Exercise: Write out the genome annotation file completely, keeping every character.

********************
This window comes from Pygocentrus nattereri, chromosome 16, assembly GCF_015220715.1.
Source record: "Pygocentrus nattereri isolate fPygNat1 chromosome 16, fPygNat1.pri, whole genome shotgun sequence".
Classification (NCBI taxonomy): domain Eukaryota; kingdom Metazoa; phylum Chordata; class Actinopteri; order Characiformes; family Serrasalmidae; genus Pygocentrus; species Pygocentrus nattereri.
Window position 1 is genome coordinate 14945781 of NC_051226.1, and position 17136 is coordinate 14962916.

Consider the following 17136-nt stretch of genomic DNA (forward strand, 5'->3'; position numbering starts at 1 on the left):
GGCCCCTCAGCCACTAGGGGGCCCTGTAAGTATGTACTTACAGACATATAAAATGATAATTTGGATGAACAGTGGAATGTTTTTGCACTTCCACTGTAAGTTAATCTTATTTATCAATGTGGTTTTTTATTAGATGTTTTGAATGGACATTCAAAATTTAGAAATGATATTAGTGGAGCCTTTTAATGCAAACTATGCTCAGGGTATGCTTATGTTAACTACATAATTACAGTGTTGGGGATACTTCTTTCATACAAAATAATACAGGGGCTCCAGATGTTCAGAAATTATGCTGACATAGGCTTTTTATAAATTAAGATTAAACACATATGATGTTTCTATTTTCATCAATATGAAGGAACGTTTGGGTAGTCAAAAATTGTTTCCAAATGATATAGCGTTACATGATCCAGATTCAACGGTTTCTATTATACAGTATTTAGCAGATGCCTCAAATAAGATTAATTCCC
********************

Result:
This window comes from Pygocentrus nattereri, chromosome 16, assembly GCF_015220715.1.
Source record: "Pygocentrus nattereri isolate fPygNat1 chromosome 16, fPygNat1.pri, whole genome shotgun sequence".
Classification (NCBI taxonomy): domain Eukaryota; kingdom Metazoa; phylum Chordata; class Actinopteri; order Characiformes; family Serrasalmidae; genus Pygocentrus; species Pygocentrus nattereri.
Window position 1 is genome coordinate 14945781 of NC_051226.1, and position 17136 is coordinate 14962916.

Consider the following 17136-nt stretch of genomic DNA (forward strand, 5'->3'; position numbering starts at 1 on the left):
GGCCCCTCAGCCACTAGGGGGCCCTGTAAGTATGTACTTACAGACATATAAAATGATAATTTGGATGAACAGTGGAATGTTTTTGCACTTCCACTGTAAGTTAATCTTATTTATCAATGTGGTTTTTTATTAGATGTTTTGAATGGACATTCAAAATTTAGAAATGATATTAGTGGAGCCTTTTAATGCAAACTATGCTCAGGGTATGCTTATGTTAACTACATAATTACAGTGTTGGGGATACTTCTTTCATACAAAATAATACAGGGGCTCCAGATGTTCAGAAATTATGCTGACATAGGCTTTTTATAAATTAAGATTAAACACATATGATGTTTCTATTTTCATCAATATGAAGGAACGTTTGGGTAGTCAAAAATTGTTTCCAAATGATATAGCGTTACATGATCCAGATTCAACGGTTTCTATTATACAGTATTTAGCAGATGCCTCAAATAAGATTAATTCCC